Minnie Grey, "From the Tundra to the Boardroom and Everywhere In Between: Politics and the Changing Roles of Inuit Women in the Arctic"
The roles of women in Inuit society have changed drastically in the last few decades. We have moved from the land into established communities, and many of us have taken on positions in local organizations, or in community, regional, and national politics, as Inuit have gained more control over the issues that affect us. Many Inuit women have, and continue to play, very important roles in the establishment of land claims and in shaping the future face of our communities and the place of Inuit in Canada, and the circumpolar world. All the while, we have continued to play our traditional roles of mother, caregiver, and providers for our families. As one might expect, these many roles have required a very challenging balancing act of skills and positions in our families and beyond. Some of the experiences and lessons learned from life in Nunavik and other Arctic regions will be presented and discussed, focusing on the variety of roles I, as an Inuk woman, have taken on at the family, community, regional, national, and international levels.
Aileen Moreton-Robinson, "Revisiting Talking Up to the White Woman: Indigenous Women and Feminism"
In my book, Talking Up to the White Woman: Indigenous Women and Feminism, I made whiteness visible in power relations between white feminism and Indigenous women by examining their respective self-presentation and representation in various public discourses. I argued that there are dominant subject positions in society that are implicated in relations of ruling. These subject positions are historically-constituted and represented in discourse through and beyond the activity and experience of individual subjects. I demonstrated that the subject discourse "middle-class/white/woman" is a structurally located position that operates discursively and ideologically. This paper will examine responses to my book, in the form of reviews by white feminists. I am concerned in this presentation to ask how whiteness opens up and forecloses certain ways of reading the Indigenous 'other' and to consider how this problematic has shaped and informed reviewers' readings of this work.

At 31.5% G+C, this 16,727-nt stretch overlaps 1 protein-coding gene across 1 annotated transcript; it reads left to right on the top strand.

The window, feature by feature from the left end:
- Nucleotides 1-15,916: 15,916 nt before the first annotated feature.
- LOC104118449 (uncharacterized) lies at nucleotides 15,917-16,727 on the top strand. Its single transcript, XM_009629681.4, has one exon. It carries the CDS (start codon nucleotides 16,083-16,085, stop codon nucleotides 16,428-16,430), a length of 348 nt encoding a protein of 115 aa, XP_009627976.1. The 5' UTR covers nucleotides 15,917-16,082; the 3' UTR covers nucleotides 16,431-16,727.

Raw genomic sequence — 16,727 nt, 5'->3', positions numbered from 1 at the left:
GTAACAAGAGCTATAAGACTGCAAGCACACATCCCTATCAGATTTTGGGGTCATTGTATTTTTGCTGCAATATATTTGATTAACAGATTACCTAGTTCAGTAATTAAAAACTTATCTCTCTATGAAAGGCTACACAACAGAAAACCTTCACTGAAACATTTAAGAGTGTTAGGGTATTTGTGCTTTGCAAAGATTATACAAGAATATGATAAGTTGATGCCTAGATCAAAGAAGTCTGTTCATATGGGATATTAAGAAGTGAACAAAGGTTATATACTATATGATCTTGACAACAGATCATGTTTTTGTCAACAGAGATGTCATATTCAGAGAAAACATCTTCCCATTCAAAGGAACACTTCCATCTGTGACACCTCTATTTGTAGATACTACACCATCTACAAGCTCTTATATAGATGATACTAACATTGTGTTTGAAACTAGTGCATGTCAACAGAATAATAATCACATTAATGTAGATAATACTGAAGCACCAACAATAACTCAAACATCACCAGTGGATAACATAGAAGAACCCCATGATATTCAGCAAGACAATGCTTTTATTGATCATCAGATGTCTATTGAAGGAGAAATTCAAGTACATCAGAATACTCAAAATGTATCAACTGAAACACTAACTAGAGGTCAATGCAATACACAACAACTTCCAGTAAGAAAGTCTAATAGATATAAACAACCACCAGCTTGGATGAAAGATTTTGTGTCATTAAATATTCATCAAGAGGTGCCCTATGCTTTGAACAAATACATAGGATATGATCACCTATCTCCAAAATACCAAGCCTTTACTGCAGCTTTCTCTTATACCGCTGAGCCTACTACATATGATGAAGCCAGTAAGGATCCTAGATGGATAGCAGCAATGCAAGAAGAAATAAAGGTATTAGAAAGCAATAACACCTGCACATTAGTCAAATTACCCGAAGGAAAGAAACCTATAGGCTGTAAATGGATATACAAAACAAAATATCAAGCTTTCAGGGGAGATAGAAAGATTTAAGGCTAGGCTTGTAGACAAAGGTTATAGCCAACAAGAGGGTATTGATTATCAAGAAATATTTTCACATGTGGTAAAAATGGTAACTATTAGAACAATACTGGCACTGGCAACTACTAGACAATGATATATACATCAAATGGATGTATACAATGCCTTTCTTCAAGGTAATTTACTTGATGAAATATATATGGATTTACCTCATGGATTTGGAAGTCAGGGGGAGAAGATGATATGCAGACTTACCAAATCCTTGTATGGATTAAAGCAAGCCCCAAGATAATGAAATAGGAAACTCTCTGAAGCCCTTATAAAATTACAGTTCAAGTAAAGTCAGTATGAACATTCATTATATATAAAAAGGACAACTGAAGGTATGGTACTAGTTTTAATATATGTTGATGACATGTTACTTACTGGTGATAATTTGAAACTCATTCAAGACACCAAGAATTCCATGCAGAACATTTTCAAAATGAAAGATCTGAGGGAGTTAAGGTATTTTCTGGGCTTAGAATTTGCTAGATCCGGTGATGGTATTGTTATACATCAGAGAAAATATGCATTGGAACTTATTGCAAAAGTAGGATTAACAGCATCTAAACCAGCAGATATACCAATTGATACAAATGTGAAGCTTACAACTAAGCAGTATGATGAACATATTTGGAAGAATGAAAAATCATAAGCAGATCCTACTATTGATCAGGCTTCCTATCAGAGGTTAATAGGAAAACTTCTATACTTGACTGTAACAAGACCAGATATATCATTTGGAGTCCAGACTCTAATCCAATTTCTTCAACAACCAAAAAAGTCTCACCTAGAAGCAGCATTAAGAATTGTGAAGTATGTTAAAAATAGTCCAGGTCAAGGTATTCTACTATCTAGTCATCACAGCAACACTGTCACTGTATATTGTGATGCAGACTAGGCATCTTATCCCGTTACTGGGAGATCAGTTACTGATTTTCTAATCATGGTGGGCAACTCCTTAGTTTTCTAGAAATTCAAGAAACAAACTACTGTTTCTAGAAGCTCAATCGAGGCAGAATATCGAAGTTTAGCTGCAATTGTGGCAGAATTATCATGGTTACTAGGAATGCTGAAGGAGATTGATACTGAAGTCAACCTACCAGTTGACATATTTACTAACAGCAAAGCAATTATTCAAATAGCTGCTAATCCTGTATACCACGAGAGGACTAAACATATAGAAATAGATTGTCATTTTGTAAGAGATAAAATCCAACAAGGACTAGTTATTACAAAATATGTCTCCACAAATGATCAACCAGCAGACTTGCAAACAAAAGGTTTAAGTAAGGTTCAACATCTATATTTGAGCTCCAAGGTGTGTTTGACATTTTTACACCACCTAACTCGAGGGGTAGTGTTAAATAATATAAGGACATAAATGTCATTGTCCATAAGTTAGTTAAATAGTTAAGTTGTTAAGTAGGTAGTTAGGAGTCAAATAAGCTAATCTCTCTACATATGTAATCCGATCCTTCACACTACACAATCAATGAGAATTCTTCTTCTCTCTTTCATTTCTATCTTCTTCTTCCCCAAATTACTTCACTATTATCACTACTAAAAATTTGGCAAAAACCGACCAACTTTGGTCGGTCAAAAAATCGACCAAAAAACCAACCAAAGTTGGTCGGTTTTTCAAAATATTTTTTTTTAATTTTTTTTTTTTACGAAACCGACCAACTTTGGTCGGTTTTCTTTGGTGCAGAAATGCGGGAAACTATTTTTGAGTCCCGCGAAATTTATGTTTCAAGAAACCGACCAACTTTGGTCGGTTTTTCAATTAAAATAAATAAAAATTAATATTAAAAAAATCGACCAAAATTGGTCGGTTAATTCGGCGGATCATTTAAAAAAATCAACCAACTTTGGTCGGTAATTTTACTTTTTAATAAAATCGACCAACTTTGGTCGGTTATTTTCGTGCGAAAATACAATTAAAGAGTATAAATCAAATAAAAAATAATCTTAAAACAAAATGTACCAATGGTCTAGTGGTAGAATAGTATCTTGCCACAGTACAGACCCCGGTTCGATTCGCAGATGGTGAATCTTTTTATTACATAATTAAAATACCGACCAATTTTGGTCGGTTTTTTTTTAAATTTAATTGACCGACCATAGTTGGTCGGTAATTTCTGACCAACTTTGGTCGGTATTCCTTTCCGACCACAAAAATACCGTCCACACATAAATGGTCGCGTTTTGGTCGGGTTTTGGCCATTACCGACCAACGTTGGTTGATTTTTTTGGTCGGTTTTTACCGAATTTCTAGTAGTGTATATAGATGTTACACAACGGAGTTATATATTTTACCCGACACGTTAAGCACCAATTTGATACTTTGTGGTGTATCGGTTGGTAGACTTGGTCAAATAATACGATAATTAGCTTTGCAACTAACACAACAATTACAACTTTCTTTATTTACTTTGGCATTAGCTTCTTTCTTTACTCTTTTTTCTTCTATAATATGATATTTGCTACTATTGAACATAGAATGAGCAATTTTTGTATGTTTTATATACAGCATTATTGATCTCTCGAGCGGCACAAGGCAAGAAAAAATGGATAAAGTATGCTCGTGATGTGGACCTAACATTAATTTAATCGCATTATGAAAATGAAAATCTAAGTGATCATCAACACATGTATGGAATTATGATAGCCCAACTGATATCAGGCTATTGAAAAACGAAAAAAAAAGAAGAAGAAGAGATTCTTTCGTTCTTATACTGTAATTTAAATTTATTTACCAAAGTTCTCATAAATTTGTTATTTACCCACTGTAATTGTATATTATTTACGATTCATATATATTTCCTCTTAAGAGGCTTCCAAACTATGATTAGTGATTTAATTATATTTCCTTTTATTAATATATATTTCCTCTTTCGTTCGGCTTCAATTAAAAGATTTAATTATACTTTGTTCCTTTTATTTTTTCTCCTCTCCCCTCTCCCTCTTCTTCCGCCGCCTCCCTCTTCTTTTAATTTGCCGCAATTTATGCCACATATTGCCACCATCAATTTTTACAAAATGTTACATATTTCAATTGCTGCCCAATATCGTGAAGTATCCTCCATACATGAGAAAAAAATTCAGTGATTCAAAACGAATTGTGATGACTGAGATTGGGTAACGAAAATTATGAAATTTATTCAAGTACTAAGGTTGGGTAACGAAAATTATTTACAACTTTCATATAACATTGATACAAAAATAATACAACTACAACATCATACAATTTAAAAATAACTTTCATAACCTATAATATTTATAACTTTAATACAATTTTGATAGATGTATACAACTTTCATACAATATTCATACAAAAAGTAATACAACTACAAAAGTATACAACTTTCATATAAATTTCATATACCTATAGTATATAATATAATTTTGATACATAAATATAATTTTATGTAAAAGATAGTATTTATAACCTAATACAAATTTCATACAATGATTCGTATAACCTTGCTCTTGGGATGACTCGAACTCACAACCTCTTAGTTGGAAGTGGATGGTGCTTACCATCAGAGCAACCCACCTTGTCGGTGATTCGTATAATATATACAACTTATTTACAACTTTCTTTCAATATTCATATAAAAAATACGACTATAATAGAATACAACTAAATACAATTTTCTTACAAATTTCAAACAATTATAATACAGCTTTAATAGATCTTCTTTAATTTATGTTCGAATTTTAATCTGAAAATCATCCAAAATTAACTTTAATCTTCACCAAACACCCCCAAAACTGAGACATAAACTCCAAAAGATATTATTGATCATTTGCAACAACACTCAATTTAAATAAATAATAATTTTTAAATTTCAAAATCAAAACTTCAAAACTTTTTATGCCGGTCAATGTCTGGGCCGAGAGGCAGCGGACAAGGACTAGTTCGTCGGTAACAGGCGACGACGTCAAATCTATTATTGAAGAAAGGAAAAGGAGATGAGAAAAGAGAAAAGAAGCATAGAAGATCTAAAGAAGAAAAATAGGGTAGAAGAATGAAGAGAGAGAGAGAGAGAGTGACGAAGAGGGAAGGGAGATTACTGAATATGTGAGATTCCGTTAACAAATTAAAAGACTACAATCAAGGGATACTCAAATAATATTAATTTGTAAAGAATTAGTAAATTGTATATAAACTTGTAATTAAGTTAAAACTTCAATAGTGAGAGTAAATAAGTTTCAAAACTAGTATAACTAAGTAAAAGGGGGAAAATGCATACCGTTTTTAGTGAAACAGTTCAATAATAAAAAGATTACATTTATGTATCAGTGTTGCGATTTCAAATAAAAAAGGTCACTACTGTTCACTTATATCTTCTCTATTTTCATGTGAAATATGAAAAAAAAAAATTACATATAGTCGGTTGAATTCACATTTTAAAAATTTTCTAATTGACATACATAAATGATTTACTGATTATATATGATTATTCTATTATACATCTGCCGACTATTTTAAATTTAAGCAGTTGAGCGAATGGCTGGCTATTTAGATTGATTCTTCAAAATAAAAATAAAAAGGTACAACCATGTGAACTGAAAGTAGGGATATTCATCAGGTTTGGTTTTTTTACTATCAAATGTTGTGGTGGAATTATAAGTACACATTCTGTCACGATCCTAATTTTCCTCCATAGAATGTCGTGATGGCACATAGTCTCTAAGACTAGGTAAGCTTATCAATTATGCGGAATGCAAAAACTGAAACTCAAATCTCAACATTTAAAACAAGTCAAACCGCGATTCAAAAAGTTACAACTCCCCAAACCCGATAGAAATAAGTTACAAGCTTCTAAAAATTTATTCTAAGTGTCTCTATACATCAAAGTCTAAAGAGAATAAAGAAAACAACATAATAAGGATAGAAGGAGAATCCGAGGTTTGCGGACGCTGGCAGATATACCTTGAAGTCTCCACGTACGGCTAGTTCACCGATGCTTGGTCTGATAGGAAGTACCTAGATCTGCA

Rebecca Tsosie, "Native Women and Leadership: An Ethics of Culture and Relationship"
This presentation stems from research on Native leadership that I have been involved with for the past few years with my colleague, Carol Lujan, a sociologist. Our study examines the construction of leadership among contemporary Native men and women from various tribal backgrounds and regions. In doing this research, I became interested in the expression of leadership among Native women, and how this ties into notions of land and community, and cultural views of relationship and responsibility. I will offer an account of what I consider "Native feminist ethics," which I believe frames these women's responses to leadership, and also ties into traditional epistemologies. This account provides a template for understanding the cultural perspectives of leadership that inform contemporary Native women's experiences. It is also fundamentally different from the construction of "feminist ethics" that has emerged from scholars in Women's Studies. The presentation is designed to engage a community-based vision of female leadership. The second part will situate this account of "Native feminist ethics" within the legal and ethical framework for domestic and international policy on indigenous rights.